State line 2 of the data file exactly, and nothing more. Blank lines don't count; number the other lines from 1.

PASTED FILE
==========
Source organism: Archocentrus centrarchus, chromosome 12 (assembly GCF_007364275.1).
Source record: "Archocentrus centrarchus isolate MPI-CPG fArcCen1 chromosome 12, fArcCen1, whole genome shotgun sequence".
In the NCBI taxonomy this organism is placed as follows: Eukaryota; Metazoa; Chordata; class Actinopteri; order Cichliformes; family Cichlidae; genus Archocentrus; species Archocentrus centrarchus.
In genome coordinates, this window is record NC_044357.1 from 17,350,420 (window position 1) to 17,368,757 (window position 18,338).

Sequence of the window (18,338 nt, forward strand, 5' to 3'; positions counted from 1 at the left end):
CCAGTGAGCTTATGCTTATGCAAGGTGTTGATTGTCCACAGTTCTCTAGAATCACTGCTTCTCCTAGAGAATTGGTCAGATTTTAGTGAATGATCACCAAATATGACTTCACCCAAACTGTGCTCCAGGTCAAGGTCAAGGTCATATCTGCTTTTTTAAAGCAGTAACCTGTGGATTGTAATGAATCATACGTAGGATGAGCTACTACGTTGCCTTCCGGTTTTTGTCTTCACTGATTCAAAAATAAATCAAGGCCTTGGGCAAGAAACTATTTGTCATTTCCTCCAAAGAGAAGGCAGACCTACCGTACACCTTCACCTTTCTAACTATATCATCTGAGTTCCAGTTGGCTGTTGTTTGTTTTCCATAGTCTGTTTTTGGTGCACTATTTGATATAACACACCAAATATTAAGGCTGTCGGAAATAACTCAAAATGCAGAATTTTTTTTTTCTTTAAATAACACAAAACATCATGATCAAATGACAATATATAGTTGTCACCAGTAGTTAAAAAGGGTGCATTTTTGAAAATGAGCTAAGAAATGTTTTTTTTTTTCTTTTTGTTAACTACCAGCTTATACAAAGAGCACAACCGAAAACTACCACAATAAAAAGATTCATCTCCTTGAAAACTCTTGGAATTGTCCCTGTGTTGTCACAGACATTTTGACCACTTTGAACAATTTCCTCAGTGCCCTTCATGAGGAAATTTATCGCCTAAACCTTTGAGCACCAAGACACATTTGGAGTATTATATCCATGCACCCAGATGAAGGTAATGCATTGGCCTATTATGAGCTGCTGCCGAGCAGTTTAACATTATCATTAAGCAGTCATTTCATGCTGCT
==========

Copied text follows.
Source record: "Archocentrus centrarchus isolate MPI-CPG fArcCen1 chromosome 12, fArcCen1, whole genome shotgun sequence".